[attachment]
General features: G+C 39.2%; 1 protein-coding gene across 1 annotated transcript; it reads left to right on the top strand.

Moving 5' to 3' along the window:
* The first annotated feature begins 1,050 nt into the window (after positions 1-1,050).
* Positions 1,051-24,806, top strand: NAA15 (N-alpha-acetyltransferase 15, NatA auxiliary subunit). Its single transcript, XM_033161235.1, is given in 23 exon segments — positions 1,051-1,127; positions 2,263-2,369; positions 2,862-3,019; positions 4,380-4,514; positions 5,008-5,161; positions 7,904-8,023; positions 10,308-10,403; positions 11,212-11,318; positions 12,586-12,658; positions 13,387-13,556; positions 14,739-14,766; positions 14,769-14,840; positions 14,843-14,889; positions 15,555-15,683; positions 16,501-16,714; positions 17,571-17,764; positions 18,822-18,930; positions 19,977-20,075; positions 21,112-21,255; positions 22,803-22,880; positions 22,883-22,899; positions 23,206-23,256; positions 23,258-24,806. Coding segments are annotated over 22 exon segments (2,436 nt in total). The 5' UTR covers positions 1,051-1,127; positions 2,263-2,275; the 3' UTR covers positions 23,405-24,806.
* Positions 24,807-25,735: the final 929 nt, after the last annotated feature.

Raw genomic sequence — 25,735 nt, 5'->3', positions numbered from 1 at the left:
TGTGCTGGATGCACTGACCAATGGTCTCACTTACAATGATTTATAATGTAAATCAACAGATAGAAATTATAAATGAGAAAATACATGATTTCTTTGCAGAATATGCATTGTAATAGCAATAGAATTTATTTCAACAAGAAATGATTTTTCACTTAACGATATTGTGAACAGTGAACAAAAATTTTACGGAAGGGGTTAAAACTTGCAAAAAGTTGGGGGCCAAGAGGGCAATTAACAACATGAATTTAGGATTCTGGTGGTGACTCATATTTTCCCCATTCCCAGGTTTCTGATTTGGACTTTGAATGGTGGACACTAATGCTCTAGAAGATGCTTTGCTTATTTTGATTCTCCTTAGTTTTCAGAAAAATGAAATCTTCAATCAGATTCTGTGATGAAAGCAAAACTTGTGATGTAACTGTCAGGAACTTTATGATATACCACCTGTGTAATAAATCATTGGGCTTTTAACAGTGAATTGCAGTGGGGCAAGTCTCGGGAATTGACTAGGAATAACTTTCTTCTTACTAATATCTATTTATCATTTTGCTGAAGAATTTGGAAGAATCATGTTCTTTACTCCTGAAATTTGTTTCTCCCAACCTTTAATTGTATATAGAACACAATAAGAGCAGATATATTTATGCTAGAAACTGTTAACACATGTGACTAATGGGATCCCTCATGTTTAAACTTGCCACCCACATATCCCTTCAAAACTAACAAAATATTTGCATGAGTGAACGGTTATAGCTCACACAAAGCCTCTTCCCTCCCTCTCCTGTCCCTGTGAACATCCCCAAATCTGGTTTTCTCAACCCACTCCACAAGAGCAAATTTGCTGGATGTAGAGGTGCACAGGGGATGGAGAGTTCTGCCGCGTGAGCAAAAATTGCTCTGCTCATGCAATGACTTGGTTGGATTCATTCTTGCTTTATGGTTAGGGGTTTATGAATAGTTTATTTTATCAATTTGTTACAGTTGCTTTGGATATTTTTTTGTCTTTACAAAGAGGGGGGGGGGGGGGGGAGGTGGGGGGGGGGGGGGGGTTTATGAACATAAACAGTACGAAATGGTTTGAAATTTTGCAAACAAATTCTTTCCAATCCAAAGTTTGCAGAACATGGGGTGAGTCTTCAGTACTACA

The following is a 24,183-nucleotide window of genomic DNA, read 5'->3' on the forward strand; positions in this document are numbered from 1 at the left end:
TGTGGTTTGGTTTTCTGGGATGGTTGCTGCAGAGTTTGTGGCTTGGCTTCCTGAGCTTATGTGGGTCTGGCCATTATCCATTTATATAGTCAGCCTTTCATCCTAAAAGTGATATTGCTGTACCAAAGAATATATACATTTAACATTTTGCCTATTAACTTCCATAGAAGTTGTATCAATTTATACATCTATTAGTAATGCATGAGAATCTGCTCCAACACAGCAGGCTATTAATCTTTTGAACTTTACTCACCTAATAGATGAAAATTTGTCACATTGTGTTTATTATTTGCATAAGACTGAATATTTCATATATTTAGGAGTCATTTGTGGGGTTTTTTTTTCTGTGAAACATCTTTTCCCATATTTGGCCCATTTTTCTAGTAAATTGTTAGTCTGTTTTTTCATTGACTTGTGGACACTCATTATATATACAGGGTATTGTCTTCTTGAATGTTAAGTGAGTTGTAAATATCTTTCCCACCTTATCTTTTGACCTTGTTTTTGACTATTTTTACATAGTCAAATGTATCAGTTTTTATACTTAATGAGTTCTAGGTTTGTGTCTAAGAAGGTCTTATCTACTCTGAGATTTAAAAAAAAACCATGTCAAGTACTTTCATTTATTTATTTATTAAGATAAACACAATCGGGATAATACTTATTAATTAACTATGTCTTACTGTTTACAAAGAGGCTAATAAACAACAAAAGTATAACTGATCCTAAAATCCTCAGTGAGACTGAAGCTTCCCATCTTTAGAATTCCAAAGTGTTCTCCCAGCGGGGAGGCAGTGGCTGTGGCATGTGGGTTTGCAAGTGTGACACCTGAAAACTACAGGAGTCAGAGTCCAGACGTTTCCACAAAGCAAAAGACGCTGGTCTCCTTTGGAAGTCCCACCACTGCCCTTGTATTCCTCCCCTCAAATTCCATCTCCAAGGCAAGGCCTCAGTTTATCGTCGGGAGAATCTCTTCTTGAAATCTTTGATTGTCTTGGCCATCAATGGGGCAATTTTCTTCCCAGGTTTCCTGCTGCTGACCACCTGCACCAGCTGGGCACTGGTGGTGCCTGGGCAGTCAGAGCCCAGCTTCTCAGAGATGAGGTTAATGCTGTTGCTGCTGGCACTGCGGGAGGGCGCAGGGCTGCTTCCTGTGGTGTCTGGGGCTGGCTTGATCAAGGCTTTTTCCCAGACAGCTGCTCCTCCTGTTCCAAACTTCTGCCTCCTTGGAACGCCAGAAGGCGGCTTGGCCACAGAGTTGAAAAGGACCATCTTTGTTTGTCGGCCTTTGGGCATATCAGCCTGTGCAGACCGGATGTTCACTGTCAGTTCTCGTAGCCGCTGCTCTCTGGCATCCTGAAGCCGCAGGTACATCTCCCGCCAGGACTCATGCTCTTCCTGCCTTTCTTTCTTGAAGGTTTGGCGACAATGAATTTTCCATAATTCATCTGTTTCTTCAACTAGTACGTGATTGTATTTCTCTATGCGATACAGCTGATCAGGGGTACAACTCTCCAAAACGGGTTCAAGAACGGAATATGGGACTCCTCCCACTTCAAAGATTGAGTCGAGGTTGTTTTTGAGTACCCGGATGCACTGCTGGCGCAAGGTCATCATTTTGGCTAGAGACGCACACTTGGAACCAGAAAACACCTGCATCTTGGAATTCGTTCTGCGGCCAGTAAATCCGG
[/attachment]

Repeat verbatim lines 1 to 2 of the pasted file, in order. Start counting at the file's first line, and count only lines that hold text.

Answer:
General features: G+C 39.2%; 1 protein-coding gene across 1 annotated transcript; it reads left to right on the top strand.

Moving 5' to 3' along the window: